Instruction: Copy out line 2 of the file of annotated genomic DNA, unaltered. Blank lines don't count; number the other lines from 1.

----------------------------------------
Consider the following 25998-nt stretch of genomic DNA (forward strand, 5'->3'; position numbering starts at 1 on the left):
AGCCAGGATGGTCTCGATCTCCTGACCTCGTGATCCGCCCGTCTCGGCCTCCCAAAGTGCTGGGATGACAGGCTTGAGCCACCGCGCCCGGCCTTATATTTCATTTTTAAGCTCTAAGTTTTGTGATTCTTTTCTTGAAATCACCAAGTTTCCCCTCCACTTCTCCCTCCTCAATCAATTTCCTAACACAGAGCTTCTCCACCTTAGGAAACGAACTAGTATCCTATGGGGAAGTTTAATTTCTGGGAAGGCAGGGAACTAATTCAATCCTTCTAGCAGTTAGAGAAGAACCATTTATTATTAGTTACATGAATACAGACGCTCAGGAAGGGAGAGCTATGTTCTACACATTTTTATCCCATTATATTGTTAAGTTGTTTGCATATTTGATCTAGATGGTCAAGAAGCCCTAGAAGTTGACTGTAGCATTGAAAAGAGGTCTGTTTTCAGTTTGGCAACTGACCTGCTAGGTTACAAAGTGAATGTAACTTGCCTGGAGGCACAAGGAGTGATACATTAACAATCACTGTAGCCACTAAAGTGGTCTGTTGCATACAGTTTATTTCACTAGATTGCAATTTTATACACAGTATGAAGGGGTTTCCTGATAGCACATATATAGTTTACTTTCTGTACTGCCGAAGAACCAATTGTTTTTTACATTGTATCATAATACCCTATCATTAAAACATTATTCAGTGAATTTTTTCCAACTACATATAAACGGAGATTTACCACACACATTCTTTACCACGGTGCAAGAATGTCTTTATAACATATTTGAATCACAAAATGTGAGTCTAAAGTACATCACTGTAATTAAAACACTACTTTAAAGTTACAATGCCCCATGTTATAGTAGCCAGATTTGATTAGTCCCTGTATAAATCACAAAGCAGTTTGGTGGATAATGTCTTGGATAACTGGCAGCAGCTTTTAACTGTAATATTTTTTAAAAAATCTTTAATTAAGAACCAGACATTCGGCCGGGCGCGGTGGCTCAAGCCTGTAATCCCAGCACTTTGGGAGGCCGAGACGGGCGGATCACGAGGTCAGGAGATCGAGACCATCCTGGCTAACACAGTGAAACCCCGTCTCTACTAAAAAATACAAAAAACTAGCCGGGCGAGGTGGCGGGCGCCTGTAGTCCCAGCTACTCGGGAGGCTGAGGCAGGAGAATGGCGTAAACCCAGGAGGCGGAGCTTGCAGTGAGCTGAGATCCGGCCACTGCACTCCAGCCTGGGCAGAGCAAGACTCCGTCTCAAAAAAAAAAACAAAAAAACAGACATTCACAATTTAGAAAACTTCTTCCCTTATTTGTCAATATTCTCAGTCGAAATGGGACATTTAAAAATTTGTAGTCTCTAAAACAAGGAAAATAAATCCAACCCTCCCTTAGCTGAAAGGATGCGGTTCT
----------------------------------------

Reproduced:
AGCCAGGATGGTCTCGATCTCCTGACCTCGTGATCCGCCCGTCTCGGCCTCCCAAAGTGCTGGGATGACAGGCTTGAGCCACCGCGCCCGGCCTTATATTTCATTTTTAAGCTCTAAGTTTTGTGATTCTTTTCTTGAAATCACCAAGTTTCCCCTCCACTTCTCCCTCCTCAATCAATTTCCTAACACAGAGCTTCTCCACCTTAGGAAACGAACTAGTATCCTATGGGGAAGTTTAATTTCTGGGAAGGCAGGGAACTAATTCAATCCTTCTAGCAGTTAGAGAAGAACCATTTATTATTAGTTACATGAATACAGACGCTCAGGAAGGGAGAGCTATGTTCTACACATTTTTATCCCATTATATTGTTAAGTTGTTTGCATATTTGATCTAGATGGTCAAGAAGCCCTAGAAGTTGACTGTAGCATTGAAAAGAGGTCTGTTTTCAGTTTGGCAACTGACCTGCTAGGTTACAAAGTGAATGTAACTTGCCTGGAGGCACAAGGAGTGATACATTAACAATCACTGTAGCCACTAAAGTGGTCTGTTGCATACAGTTTATTTCACTAGATTGCAATTTTATACACAGTATGAAGGGGTTTCCTGATAGCACATATATAGTTTACTTTCTGTACTGCCGAAGAACCAATTGTTTTTTACATTGTATCATAATACCCTATCATTAAAACATTATTCAGTGAATTTTTTCCAACTACATATAAACGGAGATTTACCACACACATTCTTTACCACGGTGCAAGAATGTCTTTATAACATATTTGAATCACAAAATGTGAGTCTAAAGTACATCACTGTAATTAAAACACTACTTTAAAGTTACAATGCCCCATGTTATAGTAGCCAGATTTGATTAGTCCCTGTATAAATCACAAAGCAGTTTGGTGGATAATGTCTTGGATAACTGGCAGCAGCTTTTAACTGTAATATTTTTTAAAAAATCTTTAATTAAGAACCAGACATTCGGCCGGGCGCGGTGGCTCAAGCCTGTAATCCCAGCACTTTGGGAGGCCGAGACGGGCGGATCACGAGGTCAGGAGATCGAGACCATCCTGGCTAACACAGTGAAACCCCGTCTCTACTAAAAAATACAAAAAACTAGCCGGGCGAGGTGGCGGGCGCCTGTAGTCCCAGCTACTCGGGAGGCTGAGGCAGGAGAATGGCGTAAACCCAGGAGGCGGAGCTTGCAGTGAGCTGAGATCCGGCCACTGCACTCCAGCCTGGGCAGAGCAAGACTCCGTCTCAAAAAAAAAAACAAAAAAACAGACATTCACAATTTAGAAAACTTCTTCCCTTATTTGTCAATATTCTCAGTCGAAATGGGACATTTAAAAATTTGTAGTCTCTAAAACAAGGAAAATAAATCCAACCCTCCCTTAGCTGAAAGGATGCGGTTCT